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Southern California transportation plan used for funding, carbon reduction


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At meetings this week, the Southern California Association of Governments will give people in Los Angeles County an opportunity to weigh in on regional transportation plans.

Every four years, the association’s transportation plan becomes a gateway to obtaining federal money. Regional rail, roads and other projects in Imperial, Los Angeles, Orange, Riverside, San Bernardino and Ventura can't get the cash they need without it. Planners strategize about what type of homes to build, and whether development should grow taller in one area, or spread wider in another.

Now a state law requires planners to consider and to minimize greenhouse gas emissions too. As with the plan last time around, a key focus is regional transit – its ridership has grown 20 percent in the last decade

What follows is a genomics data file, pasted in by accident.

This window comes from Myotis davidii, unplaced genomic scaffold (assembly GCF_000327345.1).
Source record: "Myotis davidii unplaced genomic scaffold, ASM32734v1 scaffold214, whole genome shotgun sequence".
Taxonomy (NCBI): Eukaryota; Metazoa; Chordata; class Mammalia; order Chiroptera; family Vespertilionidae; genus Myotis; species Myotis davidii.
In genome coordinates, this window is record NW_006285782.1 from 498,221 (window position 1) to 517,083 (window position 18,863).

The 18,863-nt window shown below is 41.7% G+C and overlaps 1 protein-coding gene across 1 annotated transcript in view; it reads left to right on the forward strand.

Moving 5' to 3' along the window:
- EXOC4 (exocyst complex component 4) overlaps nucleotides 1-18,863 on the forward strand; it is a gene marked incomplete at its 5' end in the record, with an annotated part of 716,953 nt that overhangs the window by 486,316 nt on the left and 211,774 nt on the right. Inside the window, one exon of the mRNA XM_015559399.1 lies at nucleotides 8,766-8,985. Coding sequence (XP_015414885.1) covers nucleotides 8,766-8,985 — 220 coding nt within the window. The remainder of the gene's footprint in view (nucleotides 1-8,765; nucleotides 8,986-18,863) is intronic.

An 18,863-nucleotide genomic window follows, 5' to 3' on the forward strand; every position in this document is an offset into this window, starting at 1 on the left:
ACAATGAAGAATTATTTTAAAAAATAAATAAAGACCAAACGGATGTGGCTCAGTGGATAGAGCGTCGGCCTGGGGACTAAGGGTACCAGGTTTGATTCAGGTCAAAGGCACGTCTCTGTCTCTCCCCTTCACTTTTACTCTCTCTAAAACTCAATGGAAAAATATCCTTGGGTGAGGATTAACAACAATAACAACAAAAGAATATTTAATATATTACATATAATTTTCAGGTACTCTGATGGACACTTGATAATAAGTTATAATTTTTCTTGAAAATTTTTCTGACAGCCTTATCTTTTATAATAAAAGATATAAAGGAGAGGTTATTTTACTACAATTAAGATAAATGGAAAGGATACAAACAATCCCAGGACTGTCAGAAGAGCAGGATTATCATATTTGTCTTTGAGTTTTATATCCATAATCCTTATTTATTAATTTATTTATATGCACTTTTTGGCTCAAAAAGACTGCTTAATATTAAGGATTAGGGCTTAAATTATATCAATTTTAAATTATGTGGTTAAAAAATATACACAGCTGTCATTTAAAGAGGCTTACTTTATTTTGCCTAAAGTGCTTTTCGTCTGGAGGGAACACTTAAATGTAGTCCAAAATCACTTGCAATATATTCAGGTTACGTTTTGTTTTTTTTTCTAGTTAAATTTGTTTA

In another part of the process, policymakers project Southern California's housing needs decades into the future. In presentations, planners say they believe that three-quarters of the region's households won't include children in 30 years, as older Californians make up more and more of the population.

The Southern California Association of Governments expects to issue its draft transportation plan early next year.